By MICHAEL MAROT
AP Sports Writer
INDIANAPOLIS -- The Indianapolis Colts released Marvin Harrison, ending the star receiver's 13-year tenure with the team and breaking up one of the great pass-and-catch combinations in NFL history
Colts owner Jim Irsay announced the move Tuesday after meeting with Harrison in a final effort to re-sign the franchise's career receiving leader.
"It's a day as an owner you know eventually will come, but it's not a day you look forward to," Irsay said at a news conference. "I can see Marvin in 1996 coming in from the draft into our complex and talking to him and meeting him for the first time, and the journey began.
"As an owner, these are rare events, when you have a chance to talk about an individual who literally changed the face of a franchise,"
Harrison, who did not attend the news conference, ranks second in NFL career receptions with 1,102, the vast majority from quarterback Peyton Manning's passes. Together they helped make the Colts one of the most prolific passing teams in the league for more than a decade.
Harrison made eight Pro Bowls and earned a Super Bowl ring, and his 14,550 yards rank fourth on the NFL's career list. He is No. 5 all-time with 128 TD catches and holds all major single-season and career receiving marks for the Colts.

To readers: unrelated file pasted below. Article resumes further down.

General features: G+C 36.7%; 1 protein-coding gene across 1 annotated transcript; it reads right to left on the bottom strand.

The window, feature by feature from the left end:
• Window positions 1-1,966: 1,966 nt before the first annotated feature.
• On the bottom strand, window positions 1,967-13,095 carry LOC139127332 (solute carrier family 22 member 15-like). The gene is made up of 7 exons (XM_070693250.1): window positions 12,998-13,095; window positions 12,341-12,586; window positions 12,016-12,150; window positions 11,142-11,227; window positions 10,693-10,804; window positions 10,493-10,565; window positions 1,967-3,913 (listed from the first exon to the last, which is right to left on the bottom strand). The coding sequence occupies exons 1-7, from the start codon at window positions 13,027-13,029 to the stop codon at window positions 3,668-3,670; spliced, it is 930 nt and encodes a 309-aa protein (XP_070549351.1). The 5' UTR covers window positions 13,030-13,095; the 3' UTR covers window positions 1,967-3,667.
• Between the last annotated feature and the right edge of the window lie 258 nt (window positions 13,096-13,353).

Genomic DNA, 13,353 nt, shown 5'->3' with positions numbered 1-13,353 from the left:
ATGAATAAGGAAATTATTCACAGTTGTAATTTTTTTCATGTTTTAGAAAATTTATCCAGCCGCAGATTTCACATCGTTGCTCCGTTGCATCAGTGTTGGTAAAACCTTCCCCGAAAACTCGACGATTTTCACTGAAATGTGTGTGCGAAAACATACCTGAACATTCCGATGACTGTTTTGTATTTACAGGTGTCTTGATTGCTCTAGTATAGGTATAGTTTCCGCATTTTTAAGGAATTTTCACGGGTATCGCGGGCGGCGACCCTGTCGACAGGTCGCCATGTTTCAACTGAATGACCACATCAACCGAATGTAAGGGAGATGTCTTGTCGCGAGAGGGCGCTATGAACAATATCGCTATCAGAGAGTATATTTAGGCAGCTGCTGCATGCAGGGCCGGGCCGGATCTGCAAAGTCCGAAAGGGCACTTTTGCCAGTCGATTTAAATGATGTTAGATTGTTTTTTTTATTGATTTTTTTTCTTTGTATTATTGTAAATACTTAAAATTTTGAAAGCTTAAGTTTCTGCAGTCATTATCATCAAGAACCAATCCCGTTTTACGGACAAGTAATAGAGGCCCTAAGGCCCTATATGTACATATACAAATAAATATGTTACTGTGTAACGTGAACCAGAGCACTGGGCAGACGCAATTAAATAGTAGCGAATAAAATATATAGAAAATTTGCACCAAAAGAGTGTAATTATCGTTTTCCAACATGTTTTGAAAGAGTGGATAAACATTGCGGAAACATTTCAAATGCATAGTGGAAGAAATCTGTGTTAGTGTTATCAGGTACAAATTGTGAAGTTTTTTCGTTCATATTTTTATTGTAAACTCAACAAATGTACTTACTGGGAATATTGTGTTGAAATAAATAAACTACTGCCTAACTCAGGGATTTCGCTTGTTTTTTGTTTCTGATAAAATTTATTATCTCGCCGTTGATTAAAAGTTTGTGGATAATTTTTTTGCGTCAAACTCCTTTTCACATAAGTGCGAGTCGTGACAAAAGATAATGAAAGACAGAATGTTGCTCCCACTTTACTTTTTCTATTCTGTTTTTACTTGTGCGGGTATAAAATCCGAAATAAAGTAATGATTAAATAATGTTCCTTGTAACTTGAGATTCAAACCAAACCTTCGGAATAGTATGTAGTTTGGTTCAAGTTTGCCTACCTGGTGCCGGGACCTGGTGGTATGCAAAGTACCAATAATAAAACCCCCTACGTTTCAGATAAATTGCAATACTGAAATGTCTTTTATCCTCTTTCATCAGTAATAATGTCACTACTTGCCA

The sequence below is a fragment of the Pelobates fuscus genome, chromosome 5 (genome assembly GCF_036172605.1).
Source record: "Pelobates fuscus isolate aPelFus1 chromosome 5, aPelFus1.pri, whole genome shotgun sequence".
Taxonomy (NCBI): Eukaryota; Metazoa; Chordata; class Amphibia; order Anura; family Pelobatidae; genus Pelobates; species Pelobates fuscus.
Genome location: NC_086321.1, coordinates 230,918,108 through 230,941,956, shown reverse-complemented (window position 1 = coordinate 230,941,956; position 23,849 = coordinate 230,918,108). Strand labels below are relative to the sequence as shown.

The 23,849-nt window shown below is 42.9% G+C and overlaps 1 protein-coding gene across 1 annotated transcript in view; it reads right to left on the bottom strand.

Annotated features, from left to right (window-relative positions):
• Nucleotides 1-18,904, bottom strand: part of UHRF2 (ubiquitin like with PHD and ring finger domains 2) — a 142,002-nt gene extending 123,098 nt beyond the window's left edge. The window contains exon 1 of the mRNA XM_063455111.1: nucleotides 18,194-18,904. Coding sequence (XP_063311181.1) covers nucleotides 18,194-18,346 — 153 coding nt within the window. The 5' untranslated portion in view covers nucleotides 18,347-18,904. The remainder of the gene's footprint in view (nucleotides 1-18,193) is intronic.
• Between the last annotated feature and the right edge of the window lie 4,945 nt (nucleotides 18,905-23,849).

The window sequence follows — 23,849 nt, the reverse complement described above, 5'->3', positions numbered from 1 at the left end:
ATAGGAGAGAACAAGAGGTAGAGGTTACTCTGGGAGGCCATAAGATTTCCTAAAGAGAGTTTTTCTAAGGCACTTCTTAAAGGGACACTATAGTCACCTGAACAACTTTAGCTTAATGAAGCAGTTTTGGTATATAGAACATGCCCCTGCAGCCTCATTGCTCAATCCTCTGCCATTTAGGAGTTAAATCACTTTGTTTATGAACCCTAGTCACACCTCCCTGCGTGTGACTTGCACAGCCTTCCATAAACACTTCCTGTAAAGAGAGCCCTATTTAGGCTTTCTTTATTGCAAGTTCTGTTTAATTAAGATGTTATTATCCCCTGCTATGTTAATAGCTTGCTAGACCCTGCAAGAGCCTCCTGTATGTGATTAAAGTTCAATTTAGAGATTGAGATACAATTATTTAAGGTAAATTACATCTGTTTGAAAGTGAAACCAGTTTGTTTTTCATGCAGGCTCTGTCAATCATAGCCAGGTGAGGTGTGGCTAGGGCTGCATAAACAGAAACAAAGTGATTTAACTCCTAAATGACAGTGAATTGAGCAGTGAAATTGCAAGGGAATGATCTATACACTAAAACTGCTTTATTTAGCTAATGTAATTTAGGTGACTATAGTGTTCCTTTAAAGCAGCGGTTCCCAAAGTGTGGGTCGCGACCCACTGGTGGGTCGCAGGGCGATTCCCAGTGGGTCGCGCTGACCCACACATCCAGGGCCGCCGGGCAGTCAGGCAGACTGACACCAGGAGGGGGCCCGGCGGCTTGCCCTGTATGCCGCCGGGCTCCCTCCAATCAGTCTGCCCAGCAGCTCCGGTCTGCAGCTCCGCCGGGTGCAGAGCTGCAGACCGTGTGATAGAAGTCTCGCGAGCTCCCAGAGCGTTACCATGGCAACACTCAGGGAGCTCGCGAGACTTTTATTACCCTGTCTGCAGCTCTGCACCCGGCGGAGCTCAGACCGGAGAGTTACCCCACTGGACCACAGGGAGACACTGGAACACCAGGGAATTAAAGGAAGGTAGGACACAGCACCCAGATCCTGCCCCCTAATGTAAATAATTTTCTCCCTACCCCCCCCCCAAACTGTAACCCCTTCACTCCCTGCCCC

Colts president Bill Polian said he talked with Harrison Saturday night.
"We talked at length about all the things he accomplished here," Polian said.
"He worked so hard on his craft, always so prepared. He did every little thing it took to win," Polian said. "And he did it with quiet dignity, with superb professionalism and with a sense of contribution to the team that really is second to none. He is a Hall of Famer, no question. He's the transcendent receiver of this generation."
Harrison's agent, Tom Condon, said Monday that the Colts had agreed to release Harrison after he declined a pay cut. Harrison had the highest salary cap number of any NFL receiver at $13.4 million.
But he turns 37 in August and is coming off the least productive healthy season of his career. Cutting him could save the Colts about $6 million on next season's salary cap.
"It's a tough day for us, losing one of the all-time greats. Marvin is a consummate winner," new coach Jim Caldwell said. "I had a chance to watch him on the practice field day in day out. He's the most competitive guy I've ever seen. ... He also had a great pride in everything he did."